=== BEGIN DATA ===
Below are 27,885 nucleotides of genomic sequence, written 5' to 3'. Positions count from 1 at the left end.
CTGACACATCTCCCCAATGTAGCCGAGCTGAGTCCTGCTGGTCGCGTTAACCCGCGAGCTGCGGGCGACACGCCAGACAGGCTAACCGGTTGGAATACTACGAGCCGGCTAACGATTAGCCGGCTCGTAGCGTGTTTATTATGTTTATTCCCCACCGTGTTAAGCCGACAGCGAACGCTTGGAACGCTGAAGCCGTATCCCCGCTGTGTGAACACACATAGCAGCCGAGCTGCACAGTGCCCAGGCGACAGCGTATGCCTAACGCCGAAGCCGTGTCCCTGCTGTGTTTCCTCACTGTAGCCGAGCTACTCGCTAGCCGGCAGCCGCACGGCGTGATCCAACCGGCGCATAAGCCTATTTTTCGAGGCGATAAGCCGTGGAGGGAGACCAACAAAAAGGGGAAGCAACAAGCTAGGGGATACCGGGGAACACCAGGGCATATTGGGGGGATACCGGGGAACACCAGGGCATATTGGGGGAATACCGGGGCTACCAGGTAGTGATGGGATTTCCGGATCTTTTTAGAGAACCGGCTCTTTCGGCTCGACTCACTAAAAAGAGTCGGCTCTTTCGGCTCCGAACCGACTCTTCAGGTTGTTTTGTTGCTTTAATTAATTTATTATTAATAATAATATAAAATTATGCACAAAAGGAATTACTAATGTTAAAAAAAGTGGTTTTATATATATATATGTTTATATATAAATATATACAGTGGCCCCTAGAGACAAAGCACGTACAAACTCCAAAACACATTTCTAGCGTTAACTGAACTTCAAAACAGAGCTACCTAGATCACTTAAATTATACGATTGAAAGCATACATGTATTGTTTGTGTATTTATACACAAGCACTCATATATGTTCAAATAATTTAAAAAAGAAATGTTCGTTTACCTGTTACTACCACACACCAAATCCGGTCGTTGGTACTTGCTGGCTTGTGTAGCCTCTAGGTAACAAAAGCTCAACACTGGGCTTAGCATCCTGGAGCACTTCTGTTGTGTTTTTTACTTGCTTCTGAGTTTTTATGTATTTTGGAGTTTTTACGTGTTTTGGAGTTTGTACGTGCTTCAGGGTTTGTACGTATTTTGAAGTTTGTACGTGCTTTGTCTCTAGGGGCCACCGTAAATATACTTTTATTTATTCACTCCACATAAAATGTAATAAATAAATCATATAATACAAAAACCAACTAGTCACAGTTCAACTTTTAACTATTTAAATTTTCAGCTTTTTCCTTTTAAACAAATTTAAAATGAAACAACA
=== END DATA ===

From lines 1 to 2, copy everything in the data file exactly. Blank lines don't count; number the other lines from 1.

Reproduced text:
Below are 27,885 nucleotides of genomic sequence, written 5' to 3'. Positions count from 1 at the left end.
CTGACACATCTCCCCAATGTAGCCGAGCTGAGTCCTGCTGGTCGCGTTAACCCGCGAGCTGCGGGCGACACGCCAGACAGGCTAACCGGTTGGAATACTACGAGCCGGCTAACGATTAGCCGGCTCGTAGCGTGTTTATTATGTTTATTCCCCACCGTGTTAAGCCGACAGCGAACGCTTGGAACGCTGAAGCCGTATCCCCGCTGTGTGAACACACATAGCAGCCGAGCTGCACAGTGCCCAGGCGACAGCGTATGCCTAACGCCGAAGCCGTGTCCCTGCTGTGTTTCCTCACTGTAGCCGAGCTACTCGCTAGCCGGCAGCCGCACGGCGTGATCCAACCGGCGCATAAGCCTATTTTTCGAGGCGATAAGCCGTGGAGGGAGACCAACAAAAAGGGGAAGCAACAAGCTAGGGGATACCGGGGAACACCAGGGCATATTGGGGGGATACCGGGGAACACCAGGGCATATTGGGGGAATACCGGGGCTACCAGGTAGTGATGGGATTTCCGGATCTTTTTAGAGAACCGGCTCTTTCGGCTCGACTCACTAAAAAGAGTCGGCTCTTTCGGCTCCGAACCGACTCTTCAGGTTGTTTTGTTGCTTTAATTAATTTATTATTAATAATAATATAAAATTATGCACAAAAGGAATTACTAATGTTAAAAAAAGTGGTTTTATATATATATATGTTTATATATAAATATATACAGTGGCCCCTAGAGACAAAGCACGTACAAACTCCAAAACACATTTCTAGCGTTAACTGAACTTCAAAACAGAGCTACCTAGATCACTTAAATTATACGATTGAAAGCATACATGTATTGTTTGTGTATTTATACACAAGCACTCATATATGTTCAAATAATTTAAAAAAGAAATGTTCGTTTACCTGTTACTACCACACACCAAATCCGGTCGTTGGTACTTGCTGGCTTGTGTAGCCTCTAGGTAACAAAAGCTCAACACTGGGCTTAGCATCCTGGAGCACTTCTGTTGTGTTTTTTACTTGCTTCTGAGTTTTTATGTATTTTGGAGTTTTTACGTGTTTTGGAGTTTGTACGTGCTTCAGGGTTTGTACGTATTTTGAAGTTTGTACGTGCTTTGTCTCTAGGGGCCACCGTAAATATACTTTTATTTATTCACTCCACATAAAATGTAATAAATAAATCATATAATACAAAAACCAACTAGTCACAGTTCAACTTTTAACTATTTAAATTTTCAGCTTTTTCCTTTTAAACAAATTTAAAATGAAACAACA